PART OF TROOPS
The movement of 400 cavalry troops
out of Juarez last night is unexplained.
One version has it that the soldiers
of the former revolution against Ma
dera -will be given the Mexican border
town and jport of entry by agreement
with the party in power at Mexico
City. Others intimate that the move
ment of half of the cavalry from
Juarez has more than casual signifi
cance. Col. Vasquez says he had or
ders to send the troops to Chihuahua
Gen. Pascual Orozco has appointed
Lie Francisco Terrazas as his official
representative in El Paso for the peace
conference with Ricardo Garcia Gra
nados, who is here -with the commis
sion front Mexico City. Orozco's
friends say that Orozco will- not come
to El Paso for the conference, although
he is in accord with the government's
peace policies. His health will not
permit of the trip, and he has sent
authority for Terrazas to represent
Tuesday's Brush on Line Federal Commission Is Or- Legislature - Authorizes the Si lij UflO 1 91 L. 1 ILLulil I II O I lIUIIj 8-L ULliU 1 U23
Results in Death of Two dered to Return to Mexico Bond Issue Llewellyn Ansei- cf bpiiiipiii khi TUT II iilliriS S8T
" "- - - - t Meniere It Sim i
City. Explains Message. 1 llgyE- HIIIImI or Oil lira I III ! Hr Ml lll!ir II Of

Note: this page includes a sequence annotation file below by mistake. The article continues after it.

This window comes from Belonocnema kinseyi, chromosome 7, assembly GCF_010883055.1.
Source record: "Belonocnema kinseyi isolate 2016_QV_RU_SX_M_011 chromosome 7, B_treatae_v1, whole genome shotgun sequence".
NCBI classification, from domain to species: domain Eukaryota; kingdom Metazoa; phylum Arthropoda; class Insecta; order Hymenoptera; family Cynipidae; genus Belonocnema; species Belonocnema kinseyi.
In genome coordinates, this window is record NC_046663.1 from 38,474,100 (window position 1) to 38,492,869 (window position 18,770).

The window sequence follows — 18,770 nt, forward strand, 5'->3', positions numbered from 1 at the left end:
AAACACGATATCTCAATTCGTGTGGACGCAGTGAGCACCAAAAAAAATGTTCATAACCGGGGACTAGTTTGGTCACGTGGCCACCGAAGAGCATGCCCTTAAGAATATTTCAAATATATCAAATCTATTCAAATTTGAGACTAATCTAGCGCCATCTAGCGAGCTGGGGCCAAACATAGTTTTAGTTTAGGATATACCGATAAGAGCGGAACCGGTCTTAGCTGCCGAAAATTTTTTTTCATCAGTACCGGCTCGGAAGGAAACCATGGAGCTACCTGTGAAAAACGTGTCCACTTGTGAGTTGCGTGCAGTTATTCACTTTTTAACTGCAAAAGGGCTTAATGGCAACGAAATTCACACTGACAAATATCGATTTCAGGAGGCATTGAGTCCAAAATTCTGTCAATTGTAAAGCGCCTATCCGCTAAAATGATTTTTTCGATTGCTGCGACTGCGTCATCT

0R0ZC0 ASKS MONEY
PEACE negotiations with the north
ern rebels may be concluded ib
Mexico City. Ricardo Garcia Gran-
ados, the head of the government peace
commission which is here to treat with
the rebels, said "Wednesday afternoon
that the commission -was planning to
return to Mexico City in order to treat
with Jose Cordova, Orozco's secretary,
-who is the only one having authority
to present Orozco's plans for peace to
To Deal "With Fnente.
Tavid de la Fuente arrived at 1:30
oclock in Juarez this afternoon from
Santa Rosalia, on a special train, to
meet the peace commission. He rep
resents Salasar in the negotiations and
senor Garcia Granados said Wednesday
that he believed satisfactory terms
would be made -with de la Fuente, for
his chisf. The commissioner says that
Gomez is not cutting any figure in the
present peace negotiations, as he is
only basking in the reflected light of
Salazar's strength. He said he believes
terms can be reached with Salazar
through de la Fuente upon the latter's
Goes to See Orozco.
Magueo Castellanos, of the peaee
commission, left for Villa Ahumada
Wednesday at noon on a special train,
guarded by federal troops, to confer
with Orozco. Orosco asked that the